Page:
Finally, the DOL's position is supported by the fact that National Metal considers itself an employer under those sections of the LHWCA that are beneficial to it. Most important, the company still enjoys the tort immunity the Act affords covered employers. See 33 U.S.C. § 905(a). Merely because National Metal has ceased operating as a maritime employer, workers injured earlier cannot now file tort suits against the company. Instead, they must seek compensation within the system established by the Act. Conversely, National Metal cannot abandon its continuing obligation to contribute to the special fund on behalf of its former eligible employees who suffered work-related injuries simply because it no longer operates as a maritime employer.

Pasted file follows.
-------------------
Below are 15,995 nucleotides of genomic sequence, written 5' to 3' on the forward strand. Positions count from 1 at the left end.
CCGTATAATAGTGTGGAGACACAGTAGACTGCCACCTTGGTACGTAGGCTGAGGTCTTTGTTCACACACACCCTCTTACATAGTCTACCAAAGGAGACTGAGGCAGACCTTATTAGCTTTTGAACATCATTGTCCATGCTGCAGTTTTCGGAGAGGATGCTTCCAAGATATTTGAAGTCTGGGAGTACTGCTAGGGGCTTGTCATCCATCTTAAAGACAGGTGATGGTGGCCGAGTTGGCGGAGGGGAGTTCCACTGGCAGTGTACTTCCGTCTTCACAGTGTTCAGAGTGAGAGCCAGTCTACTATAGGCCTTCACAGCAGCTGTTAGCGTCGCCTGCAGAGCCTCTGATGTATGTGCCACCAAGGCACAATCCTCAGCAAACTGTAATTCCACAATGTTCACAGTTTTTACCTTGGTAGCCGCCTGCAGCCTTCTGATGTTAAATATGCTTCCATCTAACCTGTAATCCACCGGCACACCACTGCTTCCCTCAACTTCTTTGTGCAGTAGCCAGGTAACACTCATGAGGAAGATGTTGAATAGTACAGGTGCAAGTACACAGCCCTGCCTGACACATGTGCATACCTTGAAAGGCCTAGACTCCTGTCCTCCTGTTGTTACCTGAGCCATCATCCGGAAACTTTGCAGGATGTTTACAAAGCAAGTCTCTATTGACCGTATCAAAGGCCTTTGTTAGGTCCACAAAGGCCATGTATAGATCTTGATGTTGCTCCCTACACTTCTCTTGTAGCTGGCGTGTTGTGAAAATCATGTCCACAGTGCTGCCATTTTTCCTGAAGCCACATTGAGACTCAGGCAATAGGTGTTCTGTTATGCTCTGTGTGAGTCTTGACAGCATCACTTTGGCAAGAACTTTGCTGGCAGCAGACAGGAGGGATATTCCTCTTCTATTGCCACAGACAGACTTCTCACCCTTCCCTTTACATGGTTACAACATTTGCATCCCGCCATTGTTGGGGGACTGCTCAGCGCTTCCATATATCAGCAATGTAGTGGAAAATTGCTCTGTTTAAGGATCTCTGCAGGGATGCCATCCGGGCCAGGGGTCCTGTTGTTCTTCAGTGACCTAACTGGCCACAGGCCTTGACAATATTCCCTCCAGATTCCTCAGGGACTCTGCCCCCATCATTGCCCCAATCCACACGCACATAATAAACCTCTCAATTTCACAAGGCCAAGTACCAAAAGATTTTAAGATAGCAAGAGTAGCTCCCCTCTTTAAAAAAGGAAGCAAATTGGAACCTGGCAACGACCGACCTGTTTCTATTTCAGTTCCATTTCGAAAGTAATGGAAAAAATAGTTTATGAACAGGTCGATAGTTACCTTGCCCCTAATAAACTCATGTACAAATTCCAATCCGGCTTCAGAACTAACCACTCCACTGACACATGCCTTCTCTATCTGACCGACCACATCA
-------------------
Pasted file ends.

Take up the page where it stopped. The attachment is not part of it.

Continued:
In sum, the Secretary's interpretation of the LHWCA, under which National Metal is required to pay annual assessments into the special fund according to the statutory formula, is both reasonable and equitable. The district court's summary judgment in favor of the Secretary of Labor is therefore
FOOTNOTE. While there are no regulations or written agency constructions regarding the assessment provision, the Secretary's consistent practice is entitled to some degree of deference. See Martin v. Occupational Safety and Health Review Comm'n, 499 U.S. 144, 157, 111 S.Ct. 1171, 1179, 113 L.Ed.2d 117 (1991) (“Although not entitled to the same deference as norms that derive from the exercise of the Secretary's delegated lawmaking powers, these informal interpretations are still entitled to some weight on judicial review.”).
Affirmed by published opinion. Chief Judge ERVIN wrote the opinion, in which Judge MURNAGHAN and Judge MOTZ joined.